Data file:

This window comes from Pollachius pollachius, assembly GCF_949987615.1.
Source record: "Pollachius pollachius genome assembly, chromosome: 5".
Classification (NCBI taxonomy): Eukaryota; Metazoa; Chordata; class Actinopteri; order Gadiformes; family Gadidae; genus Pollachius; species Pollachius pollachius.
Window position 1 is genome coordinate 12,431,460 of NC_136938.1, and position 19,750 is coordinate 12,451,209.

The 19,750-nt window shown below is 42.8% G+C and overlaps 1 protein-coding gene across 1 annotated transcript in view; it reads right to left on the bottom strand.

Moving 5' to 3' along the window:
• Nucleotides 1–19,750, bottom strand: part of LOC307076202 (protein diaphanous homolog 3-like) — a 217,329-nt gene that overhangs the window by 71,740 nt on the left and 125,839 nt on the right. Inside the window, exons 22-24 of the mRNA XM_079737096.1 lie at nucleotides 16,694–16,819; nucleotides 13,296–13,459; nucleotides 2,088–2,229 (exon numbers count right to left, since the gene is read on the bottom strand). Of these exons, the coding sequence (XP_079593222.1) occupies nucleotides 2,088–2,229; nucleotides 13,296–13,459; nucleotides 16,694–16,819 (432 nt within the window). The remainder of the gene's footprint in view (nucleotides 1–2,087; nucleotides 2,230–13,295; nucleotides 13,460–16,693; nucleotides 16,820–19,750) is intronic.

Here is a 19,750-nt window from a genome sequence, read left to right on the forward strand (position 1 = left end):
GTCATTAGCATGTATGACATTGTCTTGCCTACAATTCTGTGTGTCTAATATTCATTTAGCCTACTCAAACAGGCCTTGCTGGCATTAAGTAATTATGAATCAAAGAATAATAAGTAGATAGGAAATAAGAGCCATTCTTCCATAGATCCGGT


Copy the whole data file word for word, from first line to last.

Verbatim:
This window comes from Pollachius pollachius, assembly GCF_949987615.1.
Source record: "Pollachius pollachius genome assembly, chromosome: 5".
Classification (NCBI taxonomy): Eukaryota; Metazoa; Chordata; class Actinopteri; order Gadiformes; family Gadidae; genus Pollachius; species Pollachius pollachius.
Window position 1 is genome coordinate 12,431,460 of NC_136938.1, and position 19,750 is coordinate 12,451,209.

The 19,750-nt window shown below is 42.8% G+C and overlaps 1 protein-coding gene across 1 annotated transcript in view; it reads right to left on the bottom strand.

Moving 5' to 3' along the window:
• Nucleotides 1–19,750, bottom strand: part of LOC307076202 (protein diaphanous homolog 3-like) — a 217,329-nt gene that overhangs the window by 71,740 nt on the left and 125,839 nt on the right. Inside the window, exons 22-24 of the mRNA XM_079737096.1 lie at nucleotides 16,694–16,819; nucleotides 13,296–13,459; nucleotides 2,088–2,229 (exon numbers count right to left, since the gene is read on the bottom strand). Of these exons, the coding sequence (XP_079593222.1) occupies nucleotides 2,088–2,229; nucleotides 13,296–13,459; nucleotides 16,694–16,819 (432 nt within the window). The remainder of the gene's footprint in view (nucleotides 1–2,087; nucleotides 2,230–13,295; nucleotides 13,460–16,693; nucleotides 16,820–19,750) is intronic.

Here is a 19,750-nt window from a genome sequence, read left to right on the forward strand (position 1 = left end):
GTCATTAGCATGTATGACATTGTCTTGCCTACAATTCTGTGTGTCTAATATTCATTTAGCCTACTCAAACAGGCCTTGCTGGCATTAAGTAATTATGAATCAAAGAATAATAAGTAGATAGGAAATAAGAGCCATTCTTCCATAGATCCGGT